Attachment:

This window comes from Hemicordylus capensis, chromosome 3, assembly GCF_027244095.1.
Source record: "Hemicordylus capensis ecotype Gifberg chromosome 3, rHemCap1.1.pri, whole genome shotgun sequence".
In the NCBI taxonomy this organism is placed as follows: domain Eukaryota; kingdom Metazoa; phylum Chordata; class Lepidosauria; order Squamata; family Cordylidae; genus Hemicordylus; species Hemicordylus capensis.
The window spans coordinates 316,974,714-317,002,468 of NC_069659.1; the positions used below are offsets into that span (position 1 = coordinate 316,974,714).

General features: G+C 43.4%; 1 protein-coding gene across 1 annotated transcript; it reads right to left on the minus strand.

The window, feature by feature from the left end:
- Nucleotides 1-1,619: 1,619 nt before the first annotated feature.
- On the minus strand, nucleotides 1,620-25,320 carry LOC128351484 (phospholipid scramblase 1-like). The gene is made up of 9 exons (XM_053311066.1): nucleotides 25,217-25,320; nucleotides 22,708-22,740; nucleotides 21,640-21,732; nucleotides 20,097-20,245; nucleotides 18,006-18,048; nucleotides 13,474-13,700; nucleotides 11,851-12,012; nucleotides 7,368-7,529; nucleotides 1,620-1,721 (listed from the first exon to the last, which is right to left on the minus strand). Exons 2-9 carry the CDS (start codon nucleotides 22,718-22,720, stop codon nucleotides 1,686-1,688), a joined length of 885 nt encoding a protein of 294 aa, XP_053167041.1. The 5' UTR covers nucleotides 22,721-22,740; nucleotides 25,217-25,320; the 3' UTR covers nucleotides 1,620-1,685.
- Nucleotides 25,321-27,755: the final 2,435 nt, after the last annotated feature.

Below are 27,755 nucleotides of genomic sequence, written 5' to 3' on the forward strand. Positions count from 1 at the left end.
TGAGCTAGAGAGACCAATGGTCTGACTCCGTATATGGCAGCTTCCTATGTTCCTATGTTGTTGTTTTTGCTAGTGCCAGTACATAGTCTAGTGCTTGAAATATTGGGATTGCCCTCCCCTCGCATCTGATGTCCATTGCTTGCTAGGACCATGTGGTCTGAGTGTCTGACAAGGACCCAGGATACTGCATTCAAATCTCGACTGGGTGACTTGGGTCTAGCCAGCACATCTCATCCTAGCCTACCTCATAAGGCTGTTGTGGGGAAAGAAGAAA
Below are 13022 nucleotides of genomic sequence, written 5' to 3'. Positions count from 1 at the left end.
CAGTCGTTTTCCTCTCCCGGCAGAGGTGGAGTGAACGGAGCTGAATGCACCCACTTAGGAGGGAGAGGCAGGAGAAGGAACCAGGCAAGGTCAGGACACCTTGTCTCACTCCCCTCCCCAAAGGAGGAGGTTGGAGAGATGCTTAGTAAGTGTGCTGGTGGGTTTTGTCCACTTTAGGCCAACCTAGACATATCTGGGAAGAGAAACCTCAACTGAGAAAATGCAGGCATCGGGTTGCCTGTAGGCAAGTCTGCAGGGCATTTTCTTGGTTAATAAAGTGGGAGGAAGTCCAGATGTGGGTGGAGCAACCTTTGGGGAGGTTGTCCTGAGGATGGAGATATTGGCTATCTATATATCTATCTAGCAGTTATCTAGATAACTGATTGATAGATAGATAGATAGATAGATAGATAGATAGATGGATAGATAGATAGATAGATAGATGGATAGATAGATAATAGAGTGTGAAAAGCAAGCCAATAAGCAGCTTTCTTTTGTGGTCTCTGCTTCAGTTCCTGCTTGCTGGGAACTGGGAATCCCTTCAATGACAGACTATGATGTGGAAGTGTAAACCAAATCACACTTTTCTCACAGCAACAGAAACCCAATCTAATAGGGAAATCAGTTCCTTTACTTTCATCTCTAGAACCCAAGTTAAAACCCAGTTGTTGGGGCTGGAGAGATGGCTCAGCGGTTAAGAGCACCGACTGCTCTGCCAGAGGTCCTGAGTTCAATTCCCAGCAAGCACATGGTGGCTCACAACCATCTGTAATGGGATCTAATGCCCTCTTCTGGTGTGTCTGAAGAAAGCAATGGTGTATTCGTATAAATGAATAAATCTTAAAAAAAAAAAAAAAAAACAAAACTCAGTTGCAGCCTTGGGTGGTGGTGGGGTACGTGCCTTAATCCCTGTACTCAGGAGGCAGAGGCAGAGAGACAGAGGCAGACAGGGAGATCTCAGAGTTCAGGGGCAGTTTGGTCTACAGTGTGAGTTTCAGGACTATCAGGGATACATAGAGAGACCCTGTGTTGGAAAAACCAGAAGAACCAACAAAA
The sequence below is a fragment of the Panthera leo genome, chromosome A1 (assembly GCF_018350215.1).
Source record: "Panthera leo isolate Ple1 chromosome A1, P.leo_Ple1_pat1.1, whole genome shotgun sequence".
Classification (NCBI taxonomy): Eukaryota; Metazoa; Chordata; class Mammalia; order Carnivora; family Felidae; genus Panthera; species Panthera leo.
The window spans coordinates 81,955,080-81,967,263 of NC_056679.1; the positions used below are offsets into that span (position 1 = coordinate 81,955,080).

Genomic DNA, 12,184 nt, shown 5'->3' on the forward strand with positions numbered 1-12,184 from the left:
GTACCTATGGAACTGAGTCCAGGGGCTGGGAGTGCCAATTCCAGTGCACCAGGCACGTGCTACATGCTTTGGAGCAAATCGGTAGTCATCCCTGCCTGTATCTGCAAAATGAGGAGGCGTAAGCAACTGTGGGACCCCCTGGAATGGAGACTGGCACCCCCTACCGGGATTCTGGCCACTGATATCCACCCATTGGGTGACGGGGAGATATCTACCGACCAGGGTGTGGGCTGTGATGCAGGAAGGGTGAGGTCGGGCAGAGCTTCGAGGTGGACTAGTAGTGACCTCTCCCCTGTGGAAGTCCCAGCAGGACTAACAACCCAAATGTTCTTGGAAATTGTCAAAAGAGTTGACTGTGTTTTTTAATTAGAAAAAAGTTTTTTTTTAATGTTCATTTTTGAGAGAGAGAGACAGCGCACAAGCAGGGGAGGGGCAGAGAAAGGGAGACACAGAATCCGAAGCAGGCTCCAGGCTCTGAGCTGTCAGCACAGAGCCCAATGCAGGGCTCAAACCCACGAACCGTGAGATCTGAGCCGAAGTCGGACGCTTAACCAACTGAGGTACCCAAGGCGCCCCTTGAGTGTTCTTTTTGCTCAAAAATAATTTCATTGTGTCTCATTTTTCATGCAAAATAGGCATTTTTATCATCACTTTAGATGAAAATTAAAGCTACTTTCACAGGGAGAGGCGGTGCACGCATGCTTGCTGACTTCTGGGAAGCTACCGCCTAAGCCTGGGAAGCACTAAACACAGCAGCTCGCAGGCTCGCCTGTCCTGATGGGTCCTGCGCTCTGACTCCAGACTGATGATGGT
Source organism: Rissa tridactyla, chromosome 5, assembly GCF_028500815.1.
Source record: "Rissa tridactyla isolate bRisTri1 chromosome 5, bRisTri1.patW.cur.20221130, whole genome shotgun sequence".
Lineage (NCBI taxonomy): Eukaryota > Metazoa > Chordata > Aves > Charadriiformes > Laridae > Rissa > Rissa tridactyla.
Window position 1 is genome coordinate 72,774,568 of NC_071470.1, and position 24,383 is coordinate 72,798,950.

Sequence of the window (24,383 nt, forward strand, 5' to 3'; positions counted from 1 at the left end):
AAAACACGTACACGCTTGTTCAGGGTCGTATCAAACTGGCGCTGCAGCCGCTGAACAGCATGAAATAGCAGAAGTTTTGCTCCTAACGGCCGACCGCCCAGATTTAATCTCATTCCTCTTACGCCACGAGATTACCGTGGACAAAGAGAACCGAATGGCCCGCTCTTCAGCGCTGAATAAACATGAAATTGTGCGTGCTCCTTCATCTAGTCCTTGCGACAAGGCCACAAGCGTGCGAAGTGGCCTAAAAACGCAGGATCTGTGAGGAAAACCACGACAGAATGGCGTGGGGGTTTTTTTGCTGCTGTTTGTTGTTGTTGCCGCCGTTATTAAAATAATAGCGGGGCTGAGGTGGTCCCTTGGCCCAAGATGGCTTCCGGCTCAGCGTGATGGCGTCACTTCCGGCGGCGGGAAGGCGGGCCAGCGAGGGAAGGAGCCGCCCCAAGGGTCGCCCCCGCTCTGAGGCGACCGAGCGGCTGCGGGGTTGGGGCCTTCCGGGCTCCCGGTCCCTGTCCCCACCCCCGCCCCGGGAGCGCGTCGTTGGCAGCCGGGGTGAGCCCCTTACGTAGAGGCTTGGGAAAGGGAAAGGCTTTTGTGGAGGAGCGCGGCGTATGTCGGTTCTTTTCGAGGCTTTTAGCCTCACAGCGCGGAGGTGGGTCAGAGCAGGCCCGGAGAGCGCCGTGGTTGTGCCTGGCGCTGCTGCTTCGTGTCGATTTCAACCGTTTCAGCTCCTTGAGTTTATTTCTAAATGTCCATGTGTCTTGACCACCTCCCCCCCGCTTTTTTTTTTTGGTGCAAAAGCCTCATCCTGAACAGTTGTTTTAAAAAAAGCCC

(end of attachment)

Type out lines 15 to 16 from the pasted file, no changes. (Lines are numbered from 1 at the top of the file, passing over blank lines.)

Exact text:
Source record: "Panthera leo isolate Ple1 chromosome A1, P.leo_Ple1_pat1.1, whole genome shotgun sequence".
Classification (NCBI taxonomy): Eukaryota; Metazoa; Chordata; class Mammalia; order Carnivora; family Felidae; genus Panthera; species Panthera leo.